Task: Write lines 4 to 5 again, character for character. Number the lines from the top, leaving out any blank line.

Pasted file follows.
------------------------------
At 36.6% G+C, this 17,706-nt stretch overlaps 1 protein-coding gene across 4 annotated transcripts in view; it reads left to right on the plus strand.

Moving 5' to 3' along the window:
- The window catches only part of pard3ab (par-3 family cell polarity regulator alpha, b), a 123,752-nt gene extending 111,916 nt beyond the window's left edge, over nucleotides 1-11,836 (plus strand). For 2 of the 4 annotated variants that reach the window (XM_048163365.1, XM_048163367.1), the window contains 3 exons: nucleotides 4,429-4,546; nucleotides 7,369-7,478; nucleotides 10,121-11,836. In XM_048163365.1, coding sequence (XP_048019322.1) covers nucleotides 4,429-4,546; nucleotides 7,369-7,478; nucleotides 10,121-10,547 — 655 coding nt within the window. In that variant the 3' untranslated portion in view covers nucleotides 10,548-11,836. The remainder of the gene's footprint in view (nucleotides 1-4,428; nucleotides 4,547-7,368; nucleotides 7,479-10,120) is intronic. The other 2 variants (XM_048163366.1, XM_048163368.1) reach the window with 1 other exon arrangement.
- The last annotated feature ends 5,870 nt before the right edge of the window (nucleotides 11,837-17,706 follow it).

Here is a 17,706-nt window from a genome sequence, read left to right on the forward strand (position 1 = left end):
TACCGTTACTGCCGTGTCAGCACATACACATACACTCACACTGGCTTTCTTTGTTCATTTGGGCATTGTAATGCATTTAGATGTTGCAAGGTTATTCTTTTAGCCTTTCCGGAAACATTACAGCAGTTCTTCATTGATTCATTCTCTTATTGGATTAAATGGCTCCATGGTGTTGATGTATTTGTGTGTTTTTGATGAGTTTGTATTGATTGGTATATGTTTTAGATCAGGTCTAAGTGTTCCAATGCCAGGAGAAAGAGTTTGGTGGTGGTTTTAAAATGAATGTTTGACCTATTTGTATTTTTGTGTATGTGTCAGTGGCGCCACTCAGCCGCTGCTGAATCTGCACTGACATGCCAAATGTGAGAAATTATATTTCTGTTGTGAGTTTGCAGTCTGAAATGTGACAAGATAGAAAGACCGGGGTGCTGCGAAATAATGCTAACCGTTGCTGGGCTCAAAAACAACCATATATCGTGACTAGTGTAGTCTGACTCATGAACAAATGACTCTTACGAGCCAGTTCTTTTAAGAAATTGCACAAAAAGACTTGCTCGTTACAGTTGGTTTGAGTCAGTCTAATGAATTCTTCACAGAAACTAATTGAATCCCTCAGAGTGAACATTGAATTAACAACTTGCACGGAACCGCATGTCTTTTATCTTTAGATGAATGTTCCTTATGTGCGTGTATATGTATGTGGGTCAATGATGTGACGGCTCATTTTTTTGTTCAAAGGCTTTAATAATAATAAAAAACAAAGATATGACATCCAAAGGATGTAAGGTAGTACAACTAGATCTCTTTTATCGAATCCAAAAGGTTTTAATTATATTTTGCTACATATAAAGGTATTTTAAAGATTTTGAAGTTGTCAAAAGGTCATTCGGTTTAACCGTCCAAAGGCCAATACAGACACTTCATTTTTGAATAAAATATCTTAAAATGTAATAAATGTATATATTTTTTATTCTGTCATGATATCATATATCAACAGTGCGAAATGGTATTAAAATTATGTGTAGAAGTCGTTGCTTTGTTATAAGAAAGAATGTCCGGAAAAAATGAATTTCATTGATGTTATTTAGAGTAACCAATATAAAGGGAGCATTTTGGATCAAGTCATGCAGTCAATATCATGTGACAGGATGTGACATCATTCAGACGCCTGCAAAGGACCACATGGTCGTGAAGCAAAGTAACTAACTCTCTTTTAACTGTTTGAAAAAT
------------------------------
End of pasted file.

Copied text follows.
- The last annotated feature ends 5,870 nt before the right edge of the window (nucleotides 11,837-17,706 follow it).

Here is a 17,706-nt window from a genome sequence, read left to right on the forward strand (position 1 = left end):